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When I write a question or an answer, I often want to reference basic, textbook-level information. When I can, I prefer to cite this information, at least to the level of title, author and chapter. My answer to this question is an example of my typical style in this regard. Usually when I like to include a link to the book on Amazon so that I am clear to all potential readers what book I am referring to. So this brings me to my questions:

  1. Does the StackExchange community have a standard way to refer to textbooks? If so, am I close? If not, should we develop one?
  2. I vaguely recall seeing what I thought was an Amazon affiliate link on Physics.SE; does StackExchange do that? Do we care?
  3. When I do this, I manually look the book up on Amazon. I suppose at some point I should set up a list of books I like to reference. Would it be useful to have a publicly useable/editable list of references to textbooks for this purpose?
  4. Is Amazon even the best/most convenient seller? I'm only looking for an unambiguous reference, I know that it's easy for others to use them, and using them fits easily into my already-established workflow. But I'm not particularly wedded to Amazon if there is a better way to do this.
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    $\begingroup$ Stack Exchange automatically changes any Amazon links you paste into referral links, so you don't have to worry about that. Nothing prevents you from using another retailer you are comfortable with, but SE does get a percentage per click purchase. As far as what I can see, you've done all of the referencing as well as it needs to be. It might be nice to have a full citation for the book with page numbers (I'm assuming we'd use ACS Style but one of our academic members can school me on that) ... $\endgroup$ – jonsca Jul 3 '12 at 6:50
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    $\begingroup$ ... but pointing someone in the right direction is fine. In terms of a list of references, the best place would probably be in the tag wiki for an individual subject (click Tags on the main screen, and you'll see what I mean. Most of ours are not built up yet, but you can always start. So, you could keep a list of organic books under the organic-chemistry tag wiki (see here for where you can edit it yourself). Look on someplace like Stack Overflow for good examples. A centralized list is something we'd have to talk about. $\endgroup$ – jonsca Jul 3 '12 at 6:52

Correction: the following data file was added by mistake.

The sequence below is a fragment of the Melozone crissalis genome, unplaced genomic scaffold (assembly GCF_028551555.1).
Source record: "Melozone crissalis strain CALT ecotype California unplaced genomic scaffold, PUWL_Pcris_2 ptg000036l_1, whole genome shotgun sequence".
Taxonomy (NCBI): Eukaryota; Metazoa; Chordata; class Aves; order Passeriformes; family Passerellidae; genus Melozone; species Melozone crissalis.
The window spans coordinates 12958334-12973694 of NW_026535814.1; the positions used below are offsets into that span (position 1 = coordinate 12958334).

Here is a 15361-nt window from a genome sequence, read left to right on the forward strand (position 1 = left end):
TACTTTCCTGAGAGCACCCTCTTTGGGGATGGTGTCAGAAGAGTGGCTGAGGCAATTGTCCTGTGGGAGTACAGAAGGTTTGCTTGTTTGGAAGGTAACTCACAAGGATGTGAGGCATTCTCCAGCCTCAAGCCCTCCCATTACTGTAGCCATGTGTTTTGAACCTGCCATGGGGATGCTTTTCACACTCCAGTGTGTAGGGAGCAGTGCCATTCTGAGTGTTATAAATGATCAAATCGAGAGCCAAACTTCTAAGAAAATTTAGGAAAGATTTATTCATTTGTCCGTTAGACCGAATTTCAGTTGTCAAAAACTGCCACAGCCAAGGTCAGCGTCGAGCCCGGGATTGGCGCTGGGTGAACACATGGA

• $\begingroup$ Aha! So that's how it works. I hadn't thought to check my own links. Thanks for explaining that. If I were ever to be more careful with my citations, I would probably use ACS style, as that is what I'm most familiar with. $\endgroup$ – Colin McFaul Jul 3 '12 at 18:07
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Does the StackExchange community have a standard way to refer to textbooks? If so, am I close? If not, should we develop one?

Nope. We really don't need one. I can't see any use for this--no need to add additional policy for it.

What would be nice is if the chapter name and/or page numbers are mentioned, but this is entirely optional.

I vaguely recall seeing what I thought was an Amazon affiliate link on Physics.SE; does StackExchange do that? Do we care?

As @jonsca mentioned, your Amazon links are hijacked by SE, turning them into affiliate links.

When I do this, I manually look the book up on Amazon. I suppose at some point I should set up a list of books I like to reference. Would it be useful to have a publicly useable/editable list of references to textbooks for this purpose?

Physics.SE maintains a list of all the book-recommendation questions.

We've also already discussed allowing books questions. The consensus was to keep a certain subset of such questions.

A post "Chemistry Books" would be disastrous, and would be closed as NC:

As it currently stands, this question is not a good fit for our Q&A format. We expect answers to be supported by facts, references, or specific expertise, but this question will likely solicit debate, arguments, polling, or extended discussion. If you feel that this question can be improved and possibly reopened, see the FAQ for guidance.

(actually, we already had such a post, but it's deleted)

@jonsca has a good suggestion here: Use the tag wiki to keep books (but please don't use this to promote your own books)

Is Amazon even the best/most convenient seller? I'm only looking for an unambiguous reference, I know that it's easy for others to use them, and using them fits easily into my already-established workflow. But I'm not particularly wedded to Amazon if there is a better way to do this.

It doesn't really matter--we just want to reference the book. Even the name and author would really suffice for this. Amazon has the added benefit of being well known (and easy to buy from). Also, SE make some money off it :) .

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